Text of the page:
Compared with control subjects, women with undifferentiated and atypical features of MDD exhibited greater BMI, waist/hip ratio, and whole body and abdominal fat mass. Women with undifferentiated MDD characteristics also had higher lipid and fasting glucose levels in addition to a greater prevalence of low BMD at the femoral neck compared to controls. Elevated ACTH levels were demonstrated in women with atypical features of depression, whereas higher mean 24-hour leptin levels were observed in the melancholic subgroup.
Pre-menopausal women with various features of MDD exhibit metabolic, endocrine, and BMD features that may be associated with different health consequences.
Trial Registration NCT00006180
PMCID: PMC3250402  PMID: 22235252
14.  Fecal Incontinence: Prevalence, Severity, and Quality of Life Data from an Outpatient Gastroenterology Practice 
Background. The prevalence of fecal incontinence varies tremendously as a result of inadequate data collection methods. Few office-based studies have assessed the prevalence of fecal incontinence and none have looked at modifiable risk factors or effect on quality of life. Design, Settings, Patients, and Main Outcome Measures. Five hundred patients who visited our inner city, university-based gastroenterology practice, were asked about symptoms of fecal incontinence. We also retrospectively reviewed 500 charts to identify the frequency of patient-physician reporting of fecal incontinence. Results. Of the 500 patients that were directly questioned, 58 (12%, 43 women, 15 men) admitted to fecal incontinence compared to 12 (2.4%) in the retrospective arm. Patients with fecal incontinence and loose/watery stool reported the lowest quality of life scores. While the average severity score was similar between men and women, women had a significantly lower average quality of life score (3.04 versus 2.51; P < 0.03). Conclusions. The identification of fecal incontinence increases when patients are directly questioned. Identifying and treating patients with loose stool is a potential strategy to improve quality of life in this patient population. In men and women with similar severity of fecal incontinence, women have a significantly lower quality of life.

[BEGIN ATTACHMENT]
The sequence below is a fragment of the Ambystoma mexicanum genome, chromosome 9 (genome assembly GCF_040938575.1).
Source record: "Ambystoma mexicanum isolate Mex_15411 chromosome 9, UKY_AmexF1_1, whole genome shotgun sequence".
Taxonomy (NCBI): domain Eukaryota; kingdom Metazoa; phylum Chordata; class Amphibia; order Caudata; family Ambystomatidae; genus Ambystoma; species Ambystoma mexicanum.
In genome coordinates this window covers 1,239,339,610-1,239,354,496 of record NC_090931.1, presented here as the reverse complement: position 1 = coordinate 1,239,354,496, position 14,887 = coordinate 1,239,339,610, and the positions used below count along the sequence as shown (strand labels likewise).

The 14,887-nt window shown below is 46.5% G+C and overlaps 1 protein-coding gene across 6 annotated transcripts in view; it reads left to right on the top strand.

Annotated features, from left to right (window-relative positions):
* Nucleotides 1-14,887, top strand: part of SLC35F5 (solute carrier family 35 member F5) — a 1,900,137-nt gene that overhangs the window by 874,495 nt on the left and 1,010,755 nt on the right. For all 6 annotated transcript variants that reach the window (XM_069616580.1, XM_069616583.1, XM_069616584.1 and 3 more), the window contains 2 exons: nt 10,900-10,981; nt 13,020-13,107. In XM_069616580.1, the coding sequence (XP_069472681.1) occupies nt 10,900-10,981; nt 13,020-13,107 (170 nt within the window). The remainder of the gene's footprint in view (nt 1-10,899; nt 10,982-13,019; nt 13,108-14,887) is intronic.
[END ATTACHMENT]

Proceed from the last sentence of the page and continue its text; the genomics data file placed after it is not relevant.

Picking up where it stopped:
PMCID: PMC3180067  PMID: 21960998
15.  Expression of Benign and Malignant Thyroid Tissue in Ovarian Teratomas and the Importance of Multimodal Management as Illustrated by a BRAF-Positive Follicular Variant of Papillary Thyroid Cancer 
Thyroid  2010;20(9):981-987.
The most common type of ovarian germ cell tumor is the teratoma. Thyroid tissue, both benign and malignant, may be a component of an ovarian teratoma. Here we review this topic and illustrate major features by presenting multimodal management of a patient with BRAF-positive disseminated follicular thyroid cancer arising in an ovarian teratoma.